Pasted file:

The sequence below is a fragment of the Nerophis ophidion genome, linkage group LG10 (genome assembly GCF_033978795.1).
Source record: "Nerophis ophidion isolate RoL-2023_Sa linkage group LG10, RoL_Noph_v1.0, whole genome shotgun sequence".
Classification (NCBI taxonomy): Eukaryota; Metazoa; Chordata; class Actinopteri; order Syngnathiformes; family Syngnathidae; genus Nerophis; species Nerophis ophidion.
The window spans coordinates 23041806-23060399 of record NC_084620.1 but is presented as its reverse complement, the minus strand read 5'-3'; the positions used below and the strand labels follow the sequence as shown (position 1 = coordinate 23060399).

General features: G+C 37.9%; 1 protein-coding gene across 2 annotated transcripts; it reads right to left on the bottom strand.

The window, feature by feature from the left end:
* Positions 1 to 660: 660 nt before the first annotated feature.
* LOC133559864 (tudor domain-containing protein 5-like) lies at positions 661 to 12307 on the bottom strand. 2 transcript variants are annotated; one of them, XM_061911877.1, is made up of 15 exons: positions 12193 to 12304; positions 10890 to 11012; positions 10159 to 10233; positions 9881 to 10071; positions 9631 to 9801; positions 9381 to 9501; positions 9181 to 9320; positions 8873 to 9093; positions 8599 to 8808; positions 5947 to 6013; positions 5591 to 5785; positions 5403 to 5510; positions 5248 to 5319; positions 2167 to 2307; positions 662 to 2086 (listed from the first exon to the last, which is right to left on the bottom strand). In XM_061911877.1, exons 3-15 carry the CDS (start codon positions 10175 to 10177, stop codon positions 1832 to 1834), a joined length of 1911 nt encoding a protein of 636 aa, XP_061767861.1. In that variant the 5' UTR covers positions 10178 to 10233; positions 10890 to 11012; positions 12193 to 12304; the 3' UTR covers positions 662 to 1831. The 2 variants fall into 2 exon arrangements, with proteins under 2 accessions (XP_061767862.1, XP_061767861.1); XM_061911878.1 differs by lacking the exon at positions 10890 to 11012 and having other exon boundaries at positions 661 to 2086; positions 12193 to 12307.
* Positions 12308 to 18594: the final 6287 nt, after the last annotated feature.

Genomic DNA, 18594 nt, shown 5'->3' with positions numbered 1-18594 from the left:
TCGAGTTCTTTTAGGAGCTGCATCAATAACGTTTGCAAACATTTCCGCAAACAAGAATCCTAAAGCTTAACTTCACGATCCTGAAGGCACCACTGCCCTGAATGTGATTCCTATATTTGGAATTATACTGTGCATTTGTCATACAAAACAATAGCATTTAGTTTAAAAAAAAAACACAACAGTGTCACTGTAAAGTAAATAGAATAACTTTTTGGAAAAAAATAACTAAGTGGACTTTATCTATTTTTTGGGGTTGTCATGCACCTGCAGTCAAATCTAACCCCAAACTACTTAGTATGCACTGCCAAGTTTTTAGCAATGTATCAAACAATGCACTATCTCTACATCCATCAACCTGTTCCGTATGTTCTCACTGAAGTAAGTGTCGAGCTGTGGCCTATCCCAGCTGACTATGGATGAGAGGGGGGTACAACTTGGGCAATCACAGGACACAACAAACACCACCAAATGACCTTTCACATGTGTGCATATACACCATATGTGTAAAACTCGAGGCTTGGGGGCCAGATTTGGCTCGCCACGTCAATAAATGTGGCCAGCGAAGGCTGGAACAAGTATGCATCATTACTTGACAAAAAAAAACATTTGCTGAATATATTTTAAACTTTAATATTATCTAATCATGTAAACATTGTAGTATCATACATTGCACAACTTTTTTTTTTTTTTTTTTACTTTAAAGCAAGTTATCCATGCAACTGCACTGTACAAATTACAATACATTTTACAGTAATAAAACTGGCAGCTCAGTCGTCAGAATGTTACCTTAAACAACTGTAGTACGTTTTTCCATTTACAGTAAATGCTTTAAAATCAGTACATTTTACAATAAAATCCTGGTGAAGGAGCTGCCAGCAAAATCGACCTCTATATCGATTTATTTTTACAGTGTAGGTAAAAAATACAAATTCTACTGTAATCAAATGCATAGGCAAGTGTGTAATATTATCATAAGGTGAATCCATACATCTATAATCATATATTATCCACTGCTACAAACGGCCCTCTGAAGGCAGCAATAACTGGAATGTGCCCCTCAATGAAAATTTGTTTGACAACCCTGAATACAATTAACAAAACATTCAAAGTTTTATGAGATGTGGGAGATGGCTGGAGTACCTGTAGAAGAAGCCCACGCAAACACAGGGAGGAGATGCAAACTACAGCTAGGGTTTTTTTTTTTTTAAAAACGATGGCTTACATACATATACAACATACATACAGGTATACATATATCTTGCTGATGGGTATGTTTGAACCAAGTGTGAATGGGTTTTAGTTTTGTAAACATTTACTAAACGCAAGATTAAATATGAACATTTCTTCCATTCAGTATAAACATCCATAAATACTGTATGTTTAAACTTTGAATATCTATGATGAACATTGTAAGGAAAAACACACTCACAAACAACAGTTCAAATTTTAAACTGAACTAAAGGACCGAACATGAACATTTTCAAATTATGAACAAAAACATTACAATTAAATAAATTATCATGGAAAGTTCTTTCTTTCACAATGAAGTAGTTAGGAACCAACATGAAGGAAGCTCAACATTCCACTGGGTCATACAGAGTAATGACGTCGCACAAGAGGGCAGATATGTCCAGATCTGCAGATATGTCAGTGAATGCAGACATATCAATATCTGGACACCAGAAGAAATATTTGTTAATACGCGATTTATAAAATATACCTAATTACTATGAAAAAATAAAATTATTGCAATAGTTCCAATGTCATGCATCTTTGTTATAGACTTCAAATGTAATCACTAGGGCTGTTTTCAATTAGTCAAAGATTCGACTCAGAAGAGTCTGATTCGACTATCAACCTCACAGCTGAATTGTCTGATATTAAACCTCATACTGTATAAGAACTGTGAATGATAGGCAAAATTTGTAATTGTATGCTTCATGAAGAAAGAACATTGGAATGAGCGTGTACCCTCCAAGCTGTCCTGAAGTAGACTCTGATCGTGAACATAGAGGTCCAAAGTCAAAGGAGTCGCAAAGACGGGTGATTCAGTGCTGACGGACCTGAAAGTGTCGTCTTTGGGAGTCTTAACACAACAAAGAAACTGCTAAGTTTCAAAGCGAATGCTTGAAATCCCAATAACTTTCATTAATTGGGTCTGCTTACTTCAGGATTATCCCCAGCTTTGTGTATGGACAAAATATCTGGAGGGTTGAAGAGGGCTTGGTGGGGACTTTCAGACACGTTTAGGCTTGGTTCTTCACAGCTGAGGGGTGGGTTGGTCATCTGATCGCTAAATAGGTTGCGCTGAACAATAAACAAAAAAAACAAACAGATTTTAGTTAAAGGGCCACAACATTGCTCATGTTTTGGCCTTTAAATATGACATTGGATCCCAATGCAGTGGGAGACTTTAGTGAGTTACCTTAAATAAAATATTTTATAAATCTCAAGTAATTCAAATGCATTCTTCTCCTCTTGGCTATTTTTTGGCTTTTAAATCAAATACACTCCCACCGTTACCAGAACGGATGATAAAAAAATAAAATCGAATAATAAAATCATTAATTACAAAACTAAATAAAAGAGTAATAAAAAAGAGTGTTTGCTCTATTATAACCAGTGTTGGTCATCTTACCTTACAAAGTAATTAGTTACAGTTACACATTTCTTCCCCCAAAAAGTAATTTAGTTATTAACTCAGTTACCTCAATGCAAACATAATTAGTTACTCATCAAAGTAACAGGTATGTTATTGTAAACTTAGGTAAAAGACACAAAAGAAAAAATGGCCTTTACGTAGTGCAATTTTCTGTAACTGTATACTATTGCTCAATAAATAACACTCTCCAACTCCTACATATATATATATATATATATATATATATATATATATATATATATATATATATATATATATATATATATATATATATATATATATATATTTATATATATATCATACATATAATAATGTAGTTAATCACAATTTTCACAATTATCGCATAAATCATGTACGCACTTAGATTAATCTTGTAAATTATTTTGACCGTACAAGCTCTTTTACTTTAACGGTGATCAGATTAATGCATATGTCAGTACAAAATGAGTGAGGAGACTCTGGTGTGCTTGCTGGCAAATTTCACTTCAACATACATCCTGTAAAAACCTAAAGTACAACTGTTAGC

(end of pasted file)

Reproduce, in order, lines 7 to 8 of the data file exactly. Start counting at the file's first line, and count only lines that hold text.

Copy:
* Positions 1 to 660: 660 nt before the first annotated feature.
* LOC133559864 (tudor domain-containing protein 5-like) lies at positions 661 to 12307 on the bottom strand. 2 transcript variants are annotated; one of them, XM_061911877.1, is made up of 15 exons: positions 12193 to 12304; positions 10890 to 11012; positions 10159 to 10233; positions 9881 to 10071; positions 9631 to 9801; positions 9381 to 9501; positions 9181 to 9320; positions 8873 to 9093; positions 8599 to 8808; positions 5947 to 6013; positions 5591 to 5785; positions 5403 to 5510; positions 5248 to 5319; positions 2167 to 2307; positions 662 to 2086 (listed from the first exon to the last, which is right to left on the bottom strand). In XM_061911877.1, exons 3-15 carry the CDS (start codon positions 10175 to 10177, stop codon positions 1832 to 1834), a joined length of 1911 nt encoding a protein of 636 aa, XP_061767861.1. In that variant the 5' UTR covers positions 10178 to 10233; positions 10890 to 11012; positions 12193 to 12304; the 3' UTR covers positions 662 to 1831. The 2 variants fall into 2 exon arrangements, with proteins under 2 accessions (XP_061767862.1, XP_061767861.1); XM_061911878.1 differs by lacking the exon at positions 10890 to 11012 and having other exon boundaries at positions 661 to 2086; positions 12193 to 12307.